Kierkegaard’s Narrative

“Kierkegaard’s Narrative” is an existential humanist plot outline named after the Danish philosopher Søren Kierkegaard. In general, it runs as follows: An aimless young man drifts through life, obsessed with aesthetics, and seeking sexual fulfillment with a series of women, yet never making substantive choices or real commitments. The climax of the story is the protagonist’s decision to commit to a single woman, and to enter into marriage.

The raw source material for this plotline is found in Kierkegaard’s books “Either/Or,” “Fear and Trembling,” and “Repetition,” in which he takes on the persona of various first-person narrators, and describes their experiences. Among the characters described are:

  1. “the Aesthete” who is obsessed with art and aesthetic experience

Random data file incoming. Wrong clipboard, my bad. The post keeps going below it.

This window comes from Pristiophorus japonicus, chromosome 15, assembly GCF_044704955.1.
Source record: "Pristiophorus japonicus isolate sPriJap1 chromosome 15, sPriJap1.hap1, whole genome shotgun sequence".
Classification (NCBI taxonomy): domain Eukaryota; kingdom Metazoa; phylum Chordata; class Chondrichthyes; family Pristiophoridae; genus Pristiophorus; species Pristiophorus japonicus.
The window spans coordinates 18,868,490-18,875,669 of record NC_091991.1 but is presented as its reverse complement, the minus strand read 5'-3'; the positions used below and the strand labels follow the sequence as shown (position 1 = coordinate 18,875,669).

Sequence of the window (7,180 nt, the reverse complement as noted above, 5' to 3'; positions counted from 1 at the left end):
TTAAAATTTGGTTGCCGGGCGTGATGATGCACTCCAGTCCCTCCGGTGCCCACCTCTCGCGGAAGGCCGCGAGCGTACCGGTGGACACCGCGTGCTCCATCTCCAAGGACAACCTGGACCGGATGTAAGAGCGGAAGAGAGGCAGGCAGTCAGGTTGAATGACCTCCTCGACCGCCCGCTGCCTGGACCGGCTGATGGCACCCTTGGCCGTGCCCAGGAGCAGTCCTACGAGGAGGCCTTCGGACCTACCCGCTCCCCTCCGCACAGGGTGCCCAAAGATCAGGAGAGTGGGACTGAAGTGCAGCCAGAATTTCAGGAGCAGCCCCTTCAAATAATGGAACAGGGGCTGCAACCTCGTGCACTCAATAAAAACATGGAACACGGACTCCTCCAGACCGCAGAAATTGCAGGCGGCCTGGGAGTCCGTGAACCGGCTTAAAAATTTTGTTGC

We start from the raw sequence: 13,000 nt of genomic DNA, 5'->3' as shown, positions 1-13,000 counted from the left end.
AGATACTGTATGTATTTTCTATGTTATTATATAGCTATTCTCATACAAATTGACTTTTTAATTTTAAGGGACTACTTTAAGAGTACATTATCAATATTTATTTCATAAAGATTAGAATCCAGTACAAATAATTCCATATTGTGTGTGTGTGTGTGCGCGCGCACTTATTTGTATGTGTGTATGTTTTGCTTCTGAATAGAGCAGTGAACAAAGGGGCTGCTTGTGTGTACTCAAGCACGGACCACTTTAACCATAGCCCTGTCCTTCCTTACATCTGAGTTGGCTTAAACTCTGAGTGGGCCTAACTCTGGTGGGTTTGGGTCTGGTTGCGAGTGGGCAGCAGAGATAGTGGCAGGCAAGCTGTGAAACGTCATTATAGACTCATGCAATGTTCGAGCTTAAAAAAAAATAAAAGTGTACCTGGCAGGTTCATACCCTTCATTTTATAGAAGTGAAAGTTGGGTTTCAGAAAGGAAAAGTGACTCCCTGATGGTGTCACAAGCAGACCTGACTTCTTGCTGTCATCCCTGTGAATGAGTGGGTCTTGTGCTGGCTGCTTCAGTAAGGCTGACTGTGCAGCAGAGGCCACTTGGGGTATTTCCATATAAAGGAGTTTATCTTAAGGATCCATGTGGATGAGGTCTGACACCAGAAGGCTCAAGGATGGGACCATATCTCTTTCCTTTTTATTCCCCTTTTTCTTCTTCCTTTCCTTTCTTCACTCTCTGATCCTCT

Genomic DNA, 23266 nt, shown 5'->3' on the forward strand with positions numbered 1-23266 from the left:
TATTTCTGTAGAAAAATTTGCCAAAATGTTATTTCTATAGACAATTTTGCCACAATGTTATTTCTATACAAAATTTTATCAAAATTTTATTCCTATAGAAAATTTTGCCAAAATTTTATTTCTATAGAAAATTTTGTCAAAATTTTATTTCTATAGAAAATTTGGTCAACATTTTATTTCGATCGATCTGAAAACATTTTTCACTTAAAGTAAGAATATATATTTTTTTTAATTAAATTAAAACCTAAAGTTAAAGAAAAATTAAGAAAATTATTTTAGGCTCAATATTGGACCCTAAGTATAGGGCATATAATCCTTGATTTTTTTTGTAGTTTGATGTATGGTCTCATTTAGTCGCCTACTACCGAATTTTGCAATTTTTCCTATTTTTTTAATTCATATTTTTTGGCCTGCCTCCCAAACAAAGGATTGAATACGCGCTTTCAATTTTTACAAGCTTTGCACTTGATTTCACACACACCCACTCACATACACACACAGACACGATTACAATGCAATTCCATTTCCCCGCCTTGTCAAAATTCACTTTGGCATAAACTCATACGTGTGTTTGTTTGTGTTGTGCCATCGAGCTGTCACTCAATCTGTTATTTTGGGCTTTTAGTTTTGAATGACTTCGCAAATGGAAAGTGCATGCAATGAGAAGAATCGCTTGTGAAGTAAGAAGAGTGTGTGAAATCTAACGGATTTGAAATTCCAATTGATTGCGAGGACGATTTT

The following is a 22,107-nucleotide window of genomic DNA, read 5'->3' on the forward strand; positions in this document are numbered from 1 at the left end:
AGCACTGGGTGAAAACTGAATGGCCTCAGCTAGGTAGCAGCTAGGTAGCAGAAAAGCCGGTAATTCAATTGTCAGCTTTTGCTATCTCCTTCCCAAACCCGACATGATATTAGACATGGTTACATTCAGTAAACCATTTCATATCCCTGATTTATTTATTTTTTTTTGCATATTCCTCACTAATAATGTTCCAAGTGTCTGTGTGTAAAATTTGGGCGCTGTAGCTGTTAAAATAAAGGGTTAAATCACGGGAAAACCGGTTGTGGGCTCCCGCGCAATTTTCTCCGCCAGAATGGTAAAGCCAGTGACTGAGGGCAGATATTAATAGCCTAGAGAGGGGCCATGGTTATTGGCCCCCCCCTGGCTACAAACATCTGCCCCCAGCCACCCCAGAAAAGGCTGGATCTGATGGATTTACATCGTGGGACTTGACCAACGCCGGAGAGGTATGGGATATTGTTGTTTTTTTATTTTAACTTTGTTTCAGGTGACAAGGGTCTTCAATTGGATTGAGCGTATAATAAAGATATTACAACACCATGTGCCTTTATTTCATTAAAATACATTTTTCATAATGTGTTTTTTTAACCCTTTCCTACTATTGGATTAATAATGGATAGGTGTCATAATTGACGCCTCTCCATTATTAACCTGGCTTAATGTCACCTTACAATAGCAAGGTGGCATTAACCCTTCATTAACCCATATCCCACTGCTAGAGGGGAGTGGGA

2. “the Seducer” who falls deeply in love with a woman and pursues her heatedly until he gets her, and then discards her for a new conquest
  3. “the Repeater,” who is caught up in past experiences, and the doomed hope of recreating them

These characters are contrasted to a fourth, the “Married Man” who lives an existence that seems ordinary and mundane from the outside, but that is rich and fully lived on the inside.

Walker Percy was probably the first to weave these distinct personas together into a single coherent plotline. In his book “The Moviegoer,” he traces the evolution of a protagonist who spends most of the book as an aesthete, a seducer and a “repeater,” and who finishes it on the verge of becoming Kierkegaard’s “Knight of Faith” –the married man. (Percy also introduces an additional element, possibly also inspired by Kierkegaard, the death of a person close to the protagonist as a counterpoint to the protagonist’s desire to fully embrace life.) This book was widely admired, and the plotline passed into popular culture, where it has been the foundation of a number of well-regarded books and movies.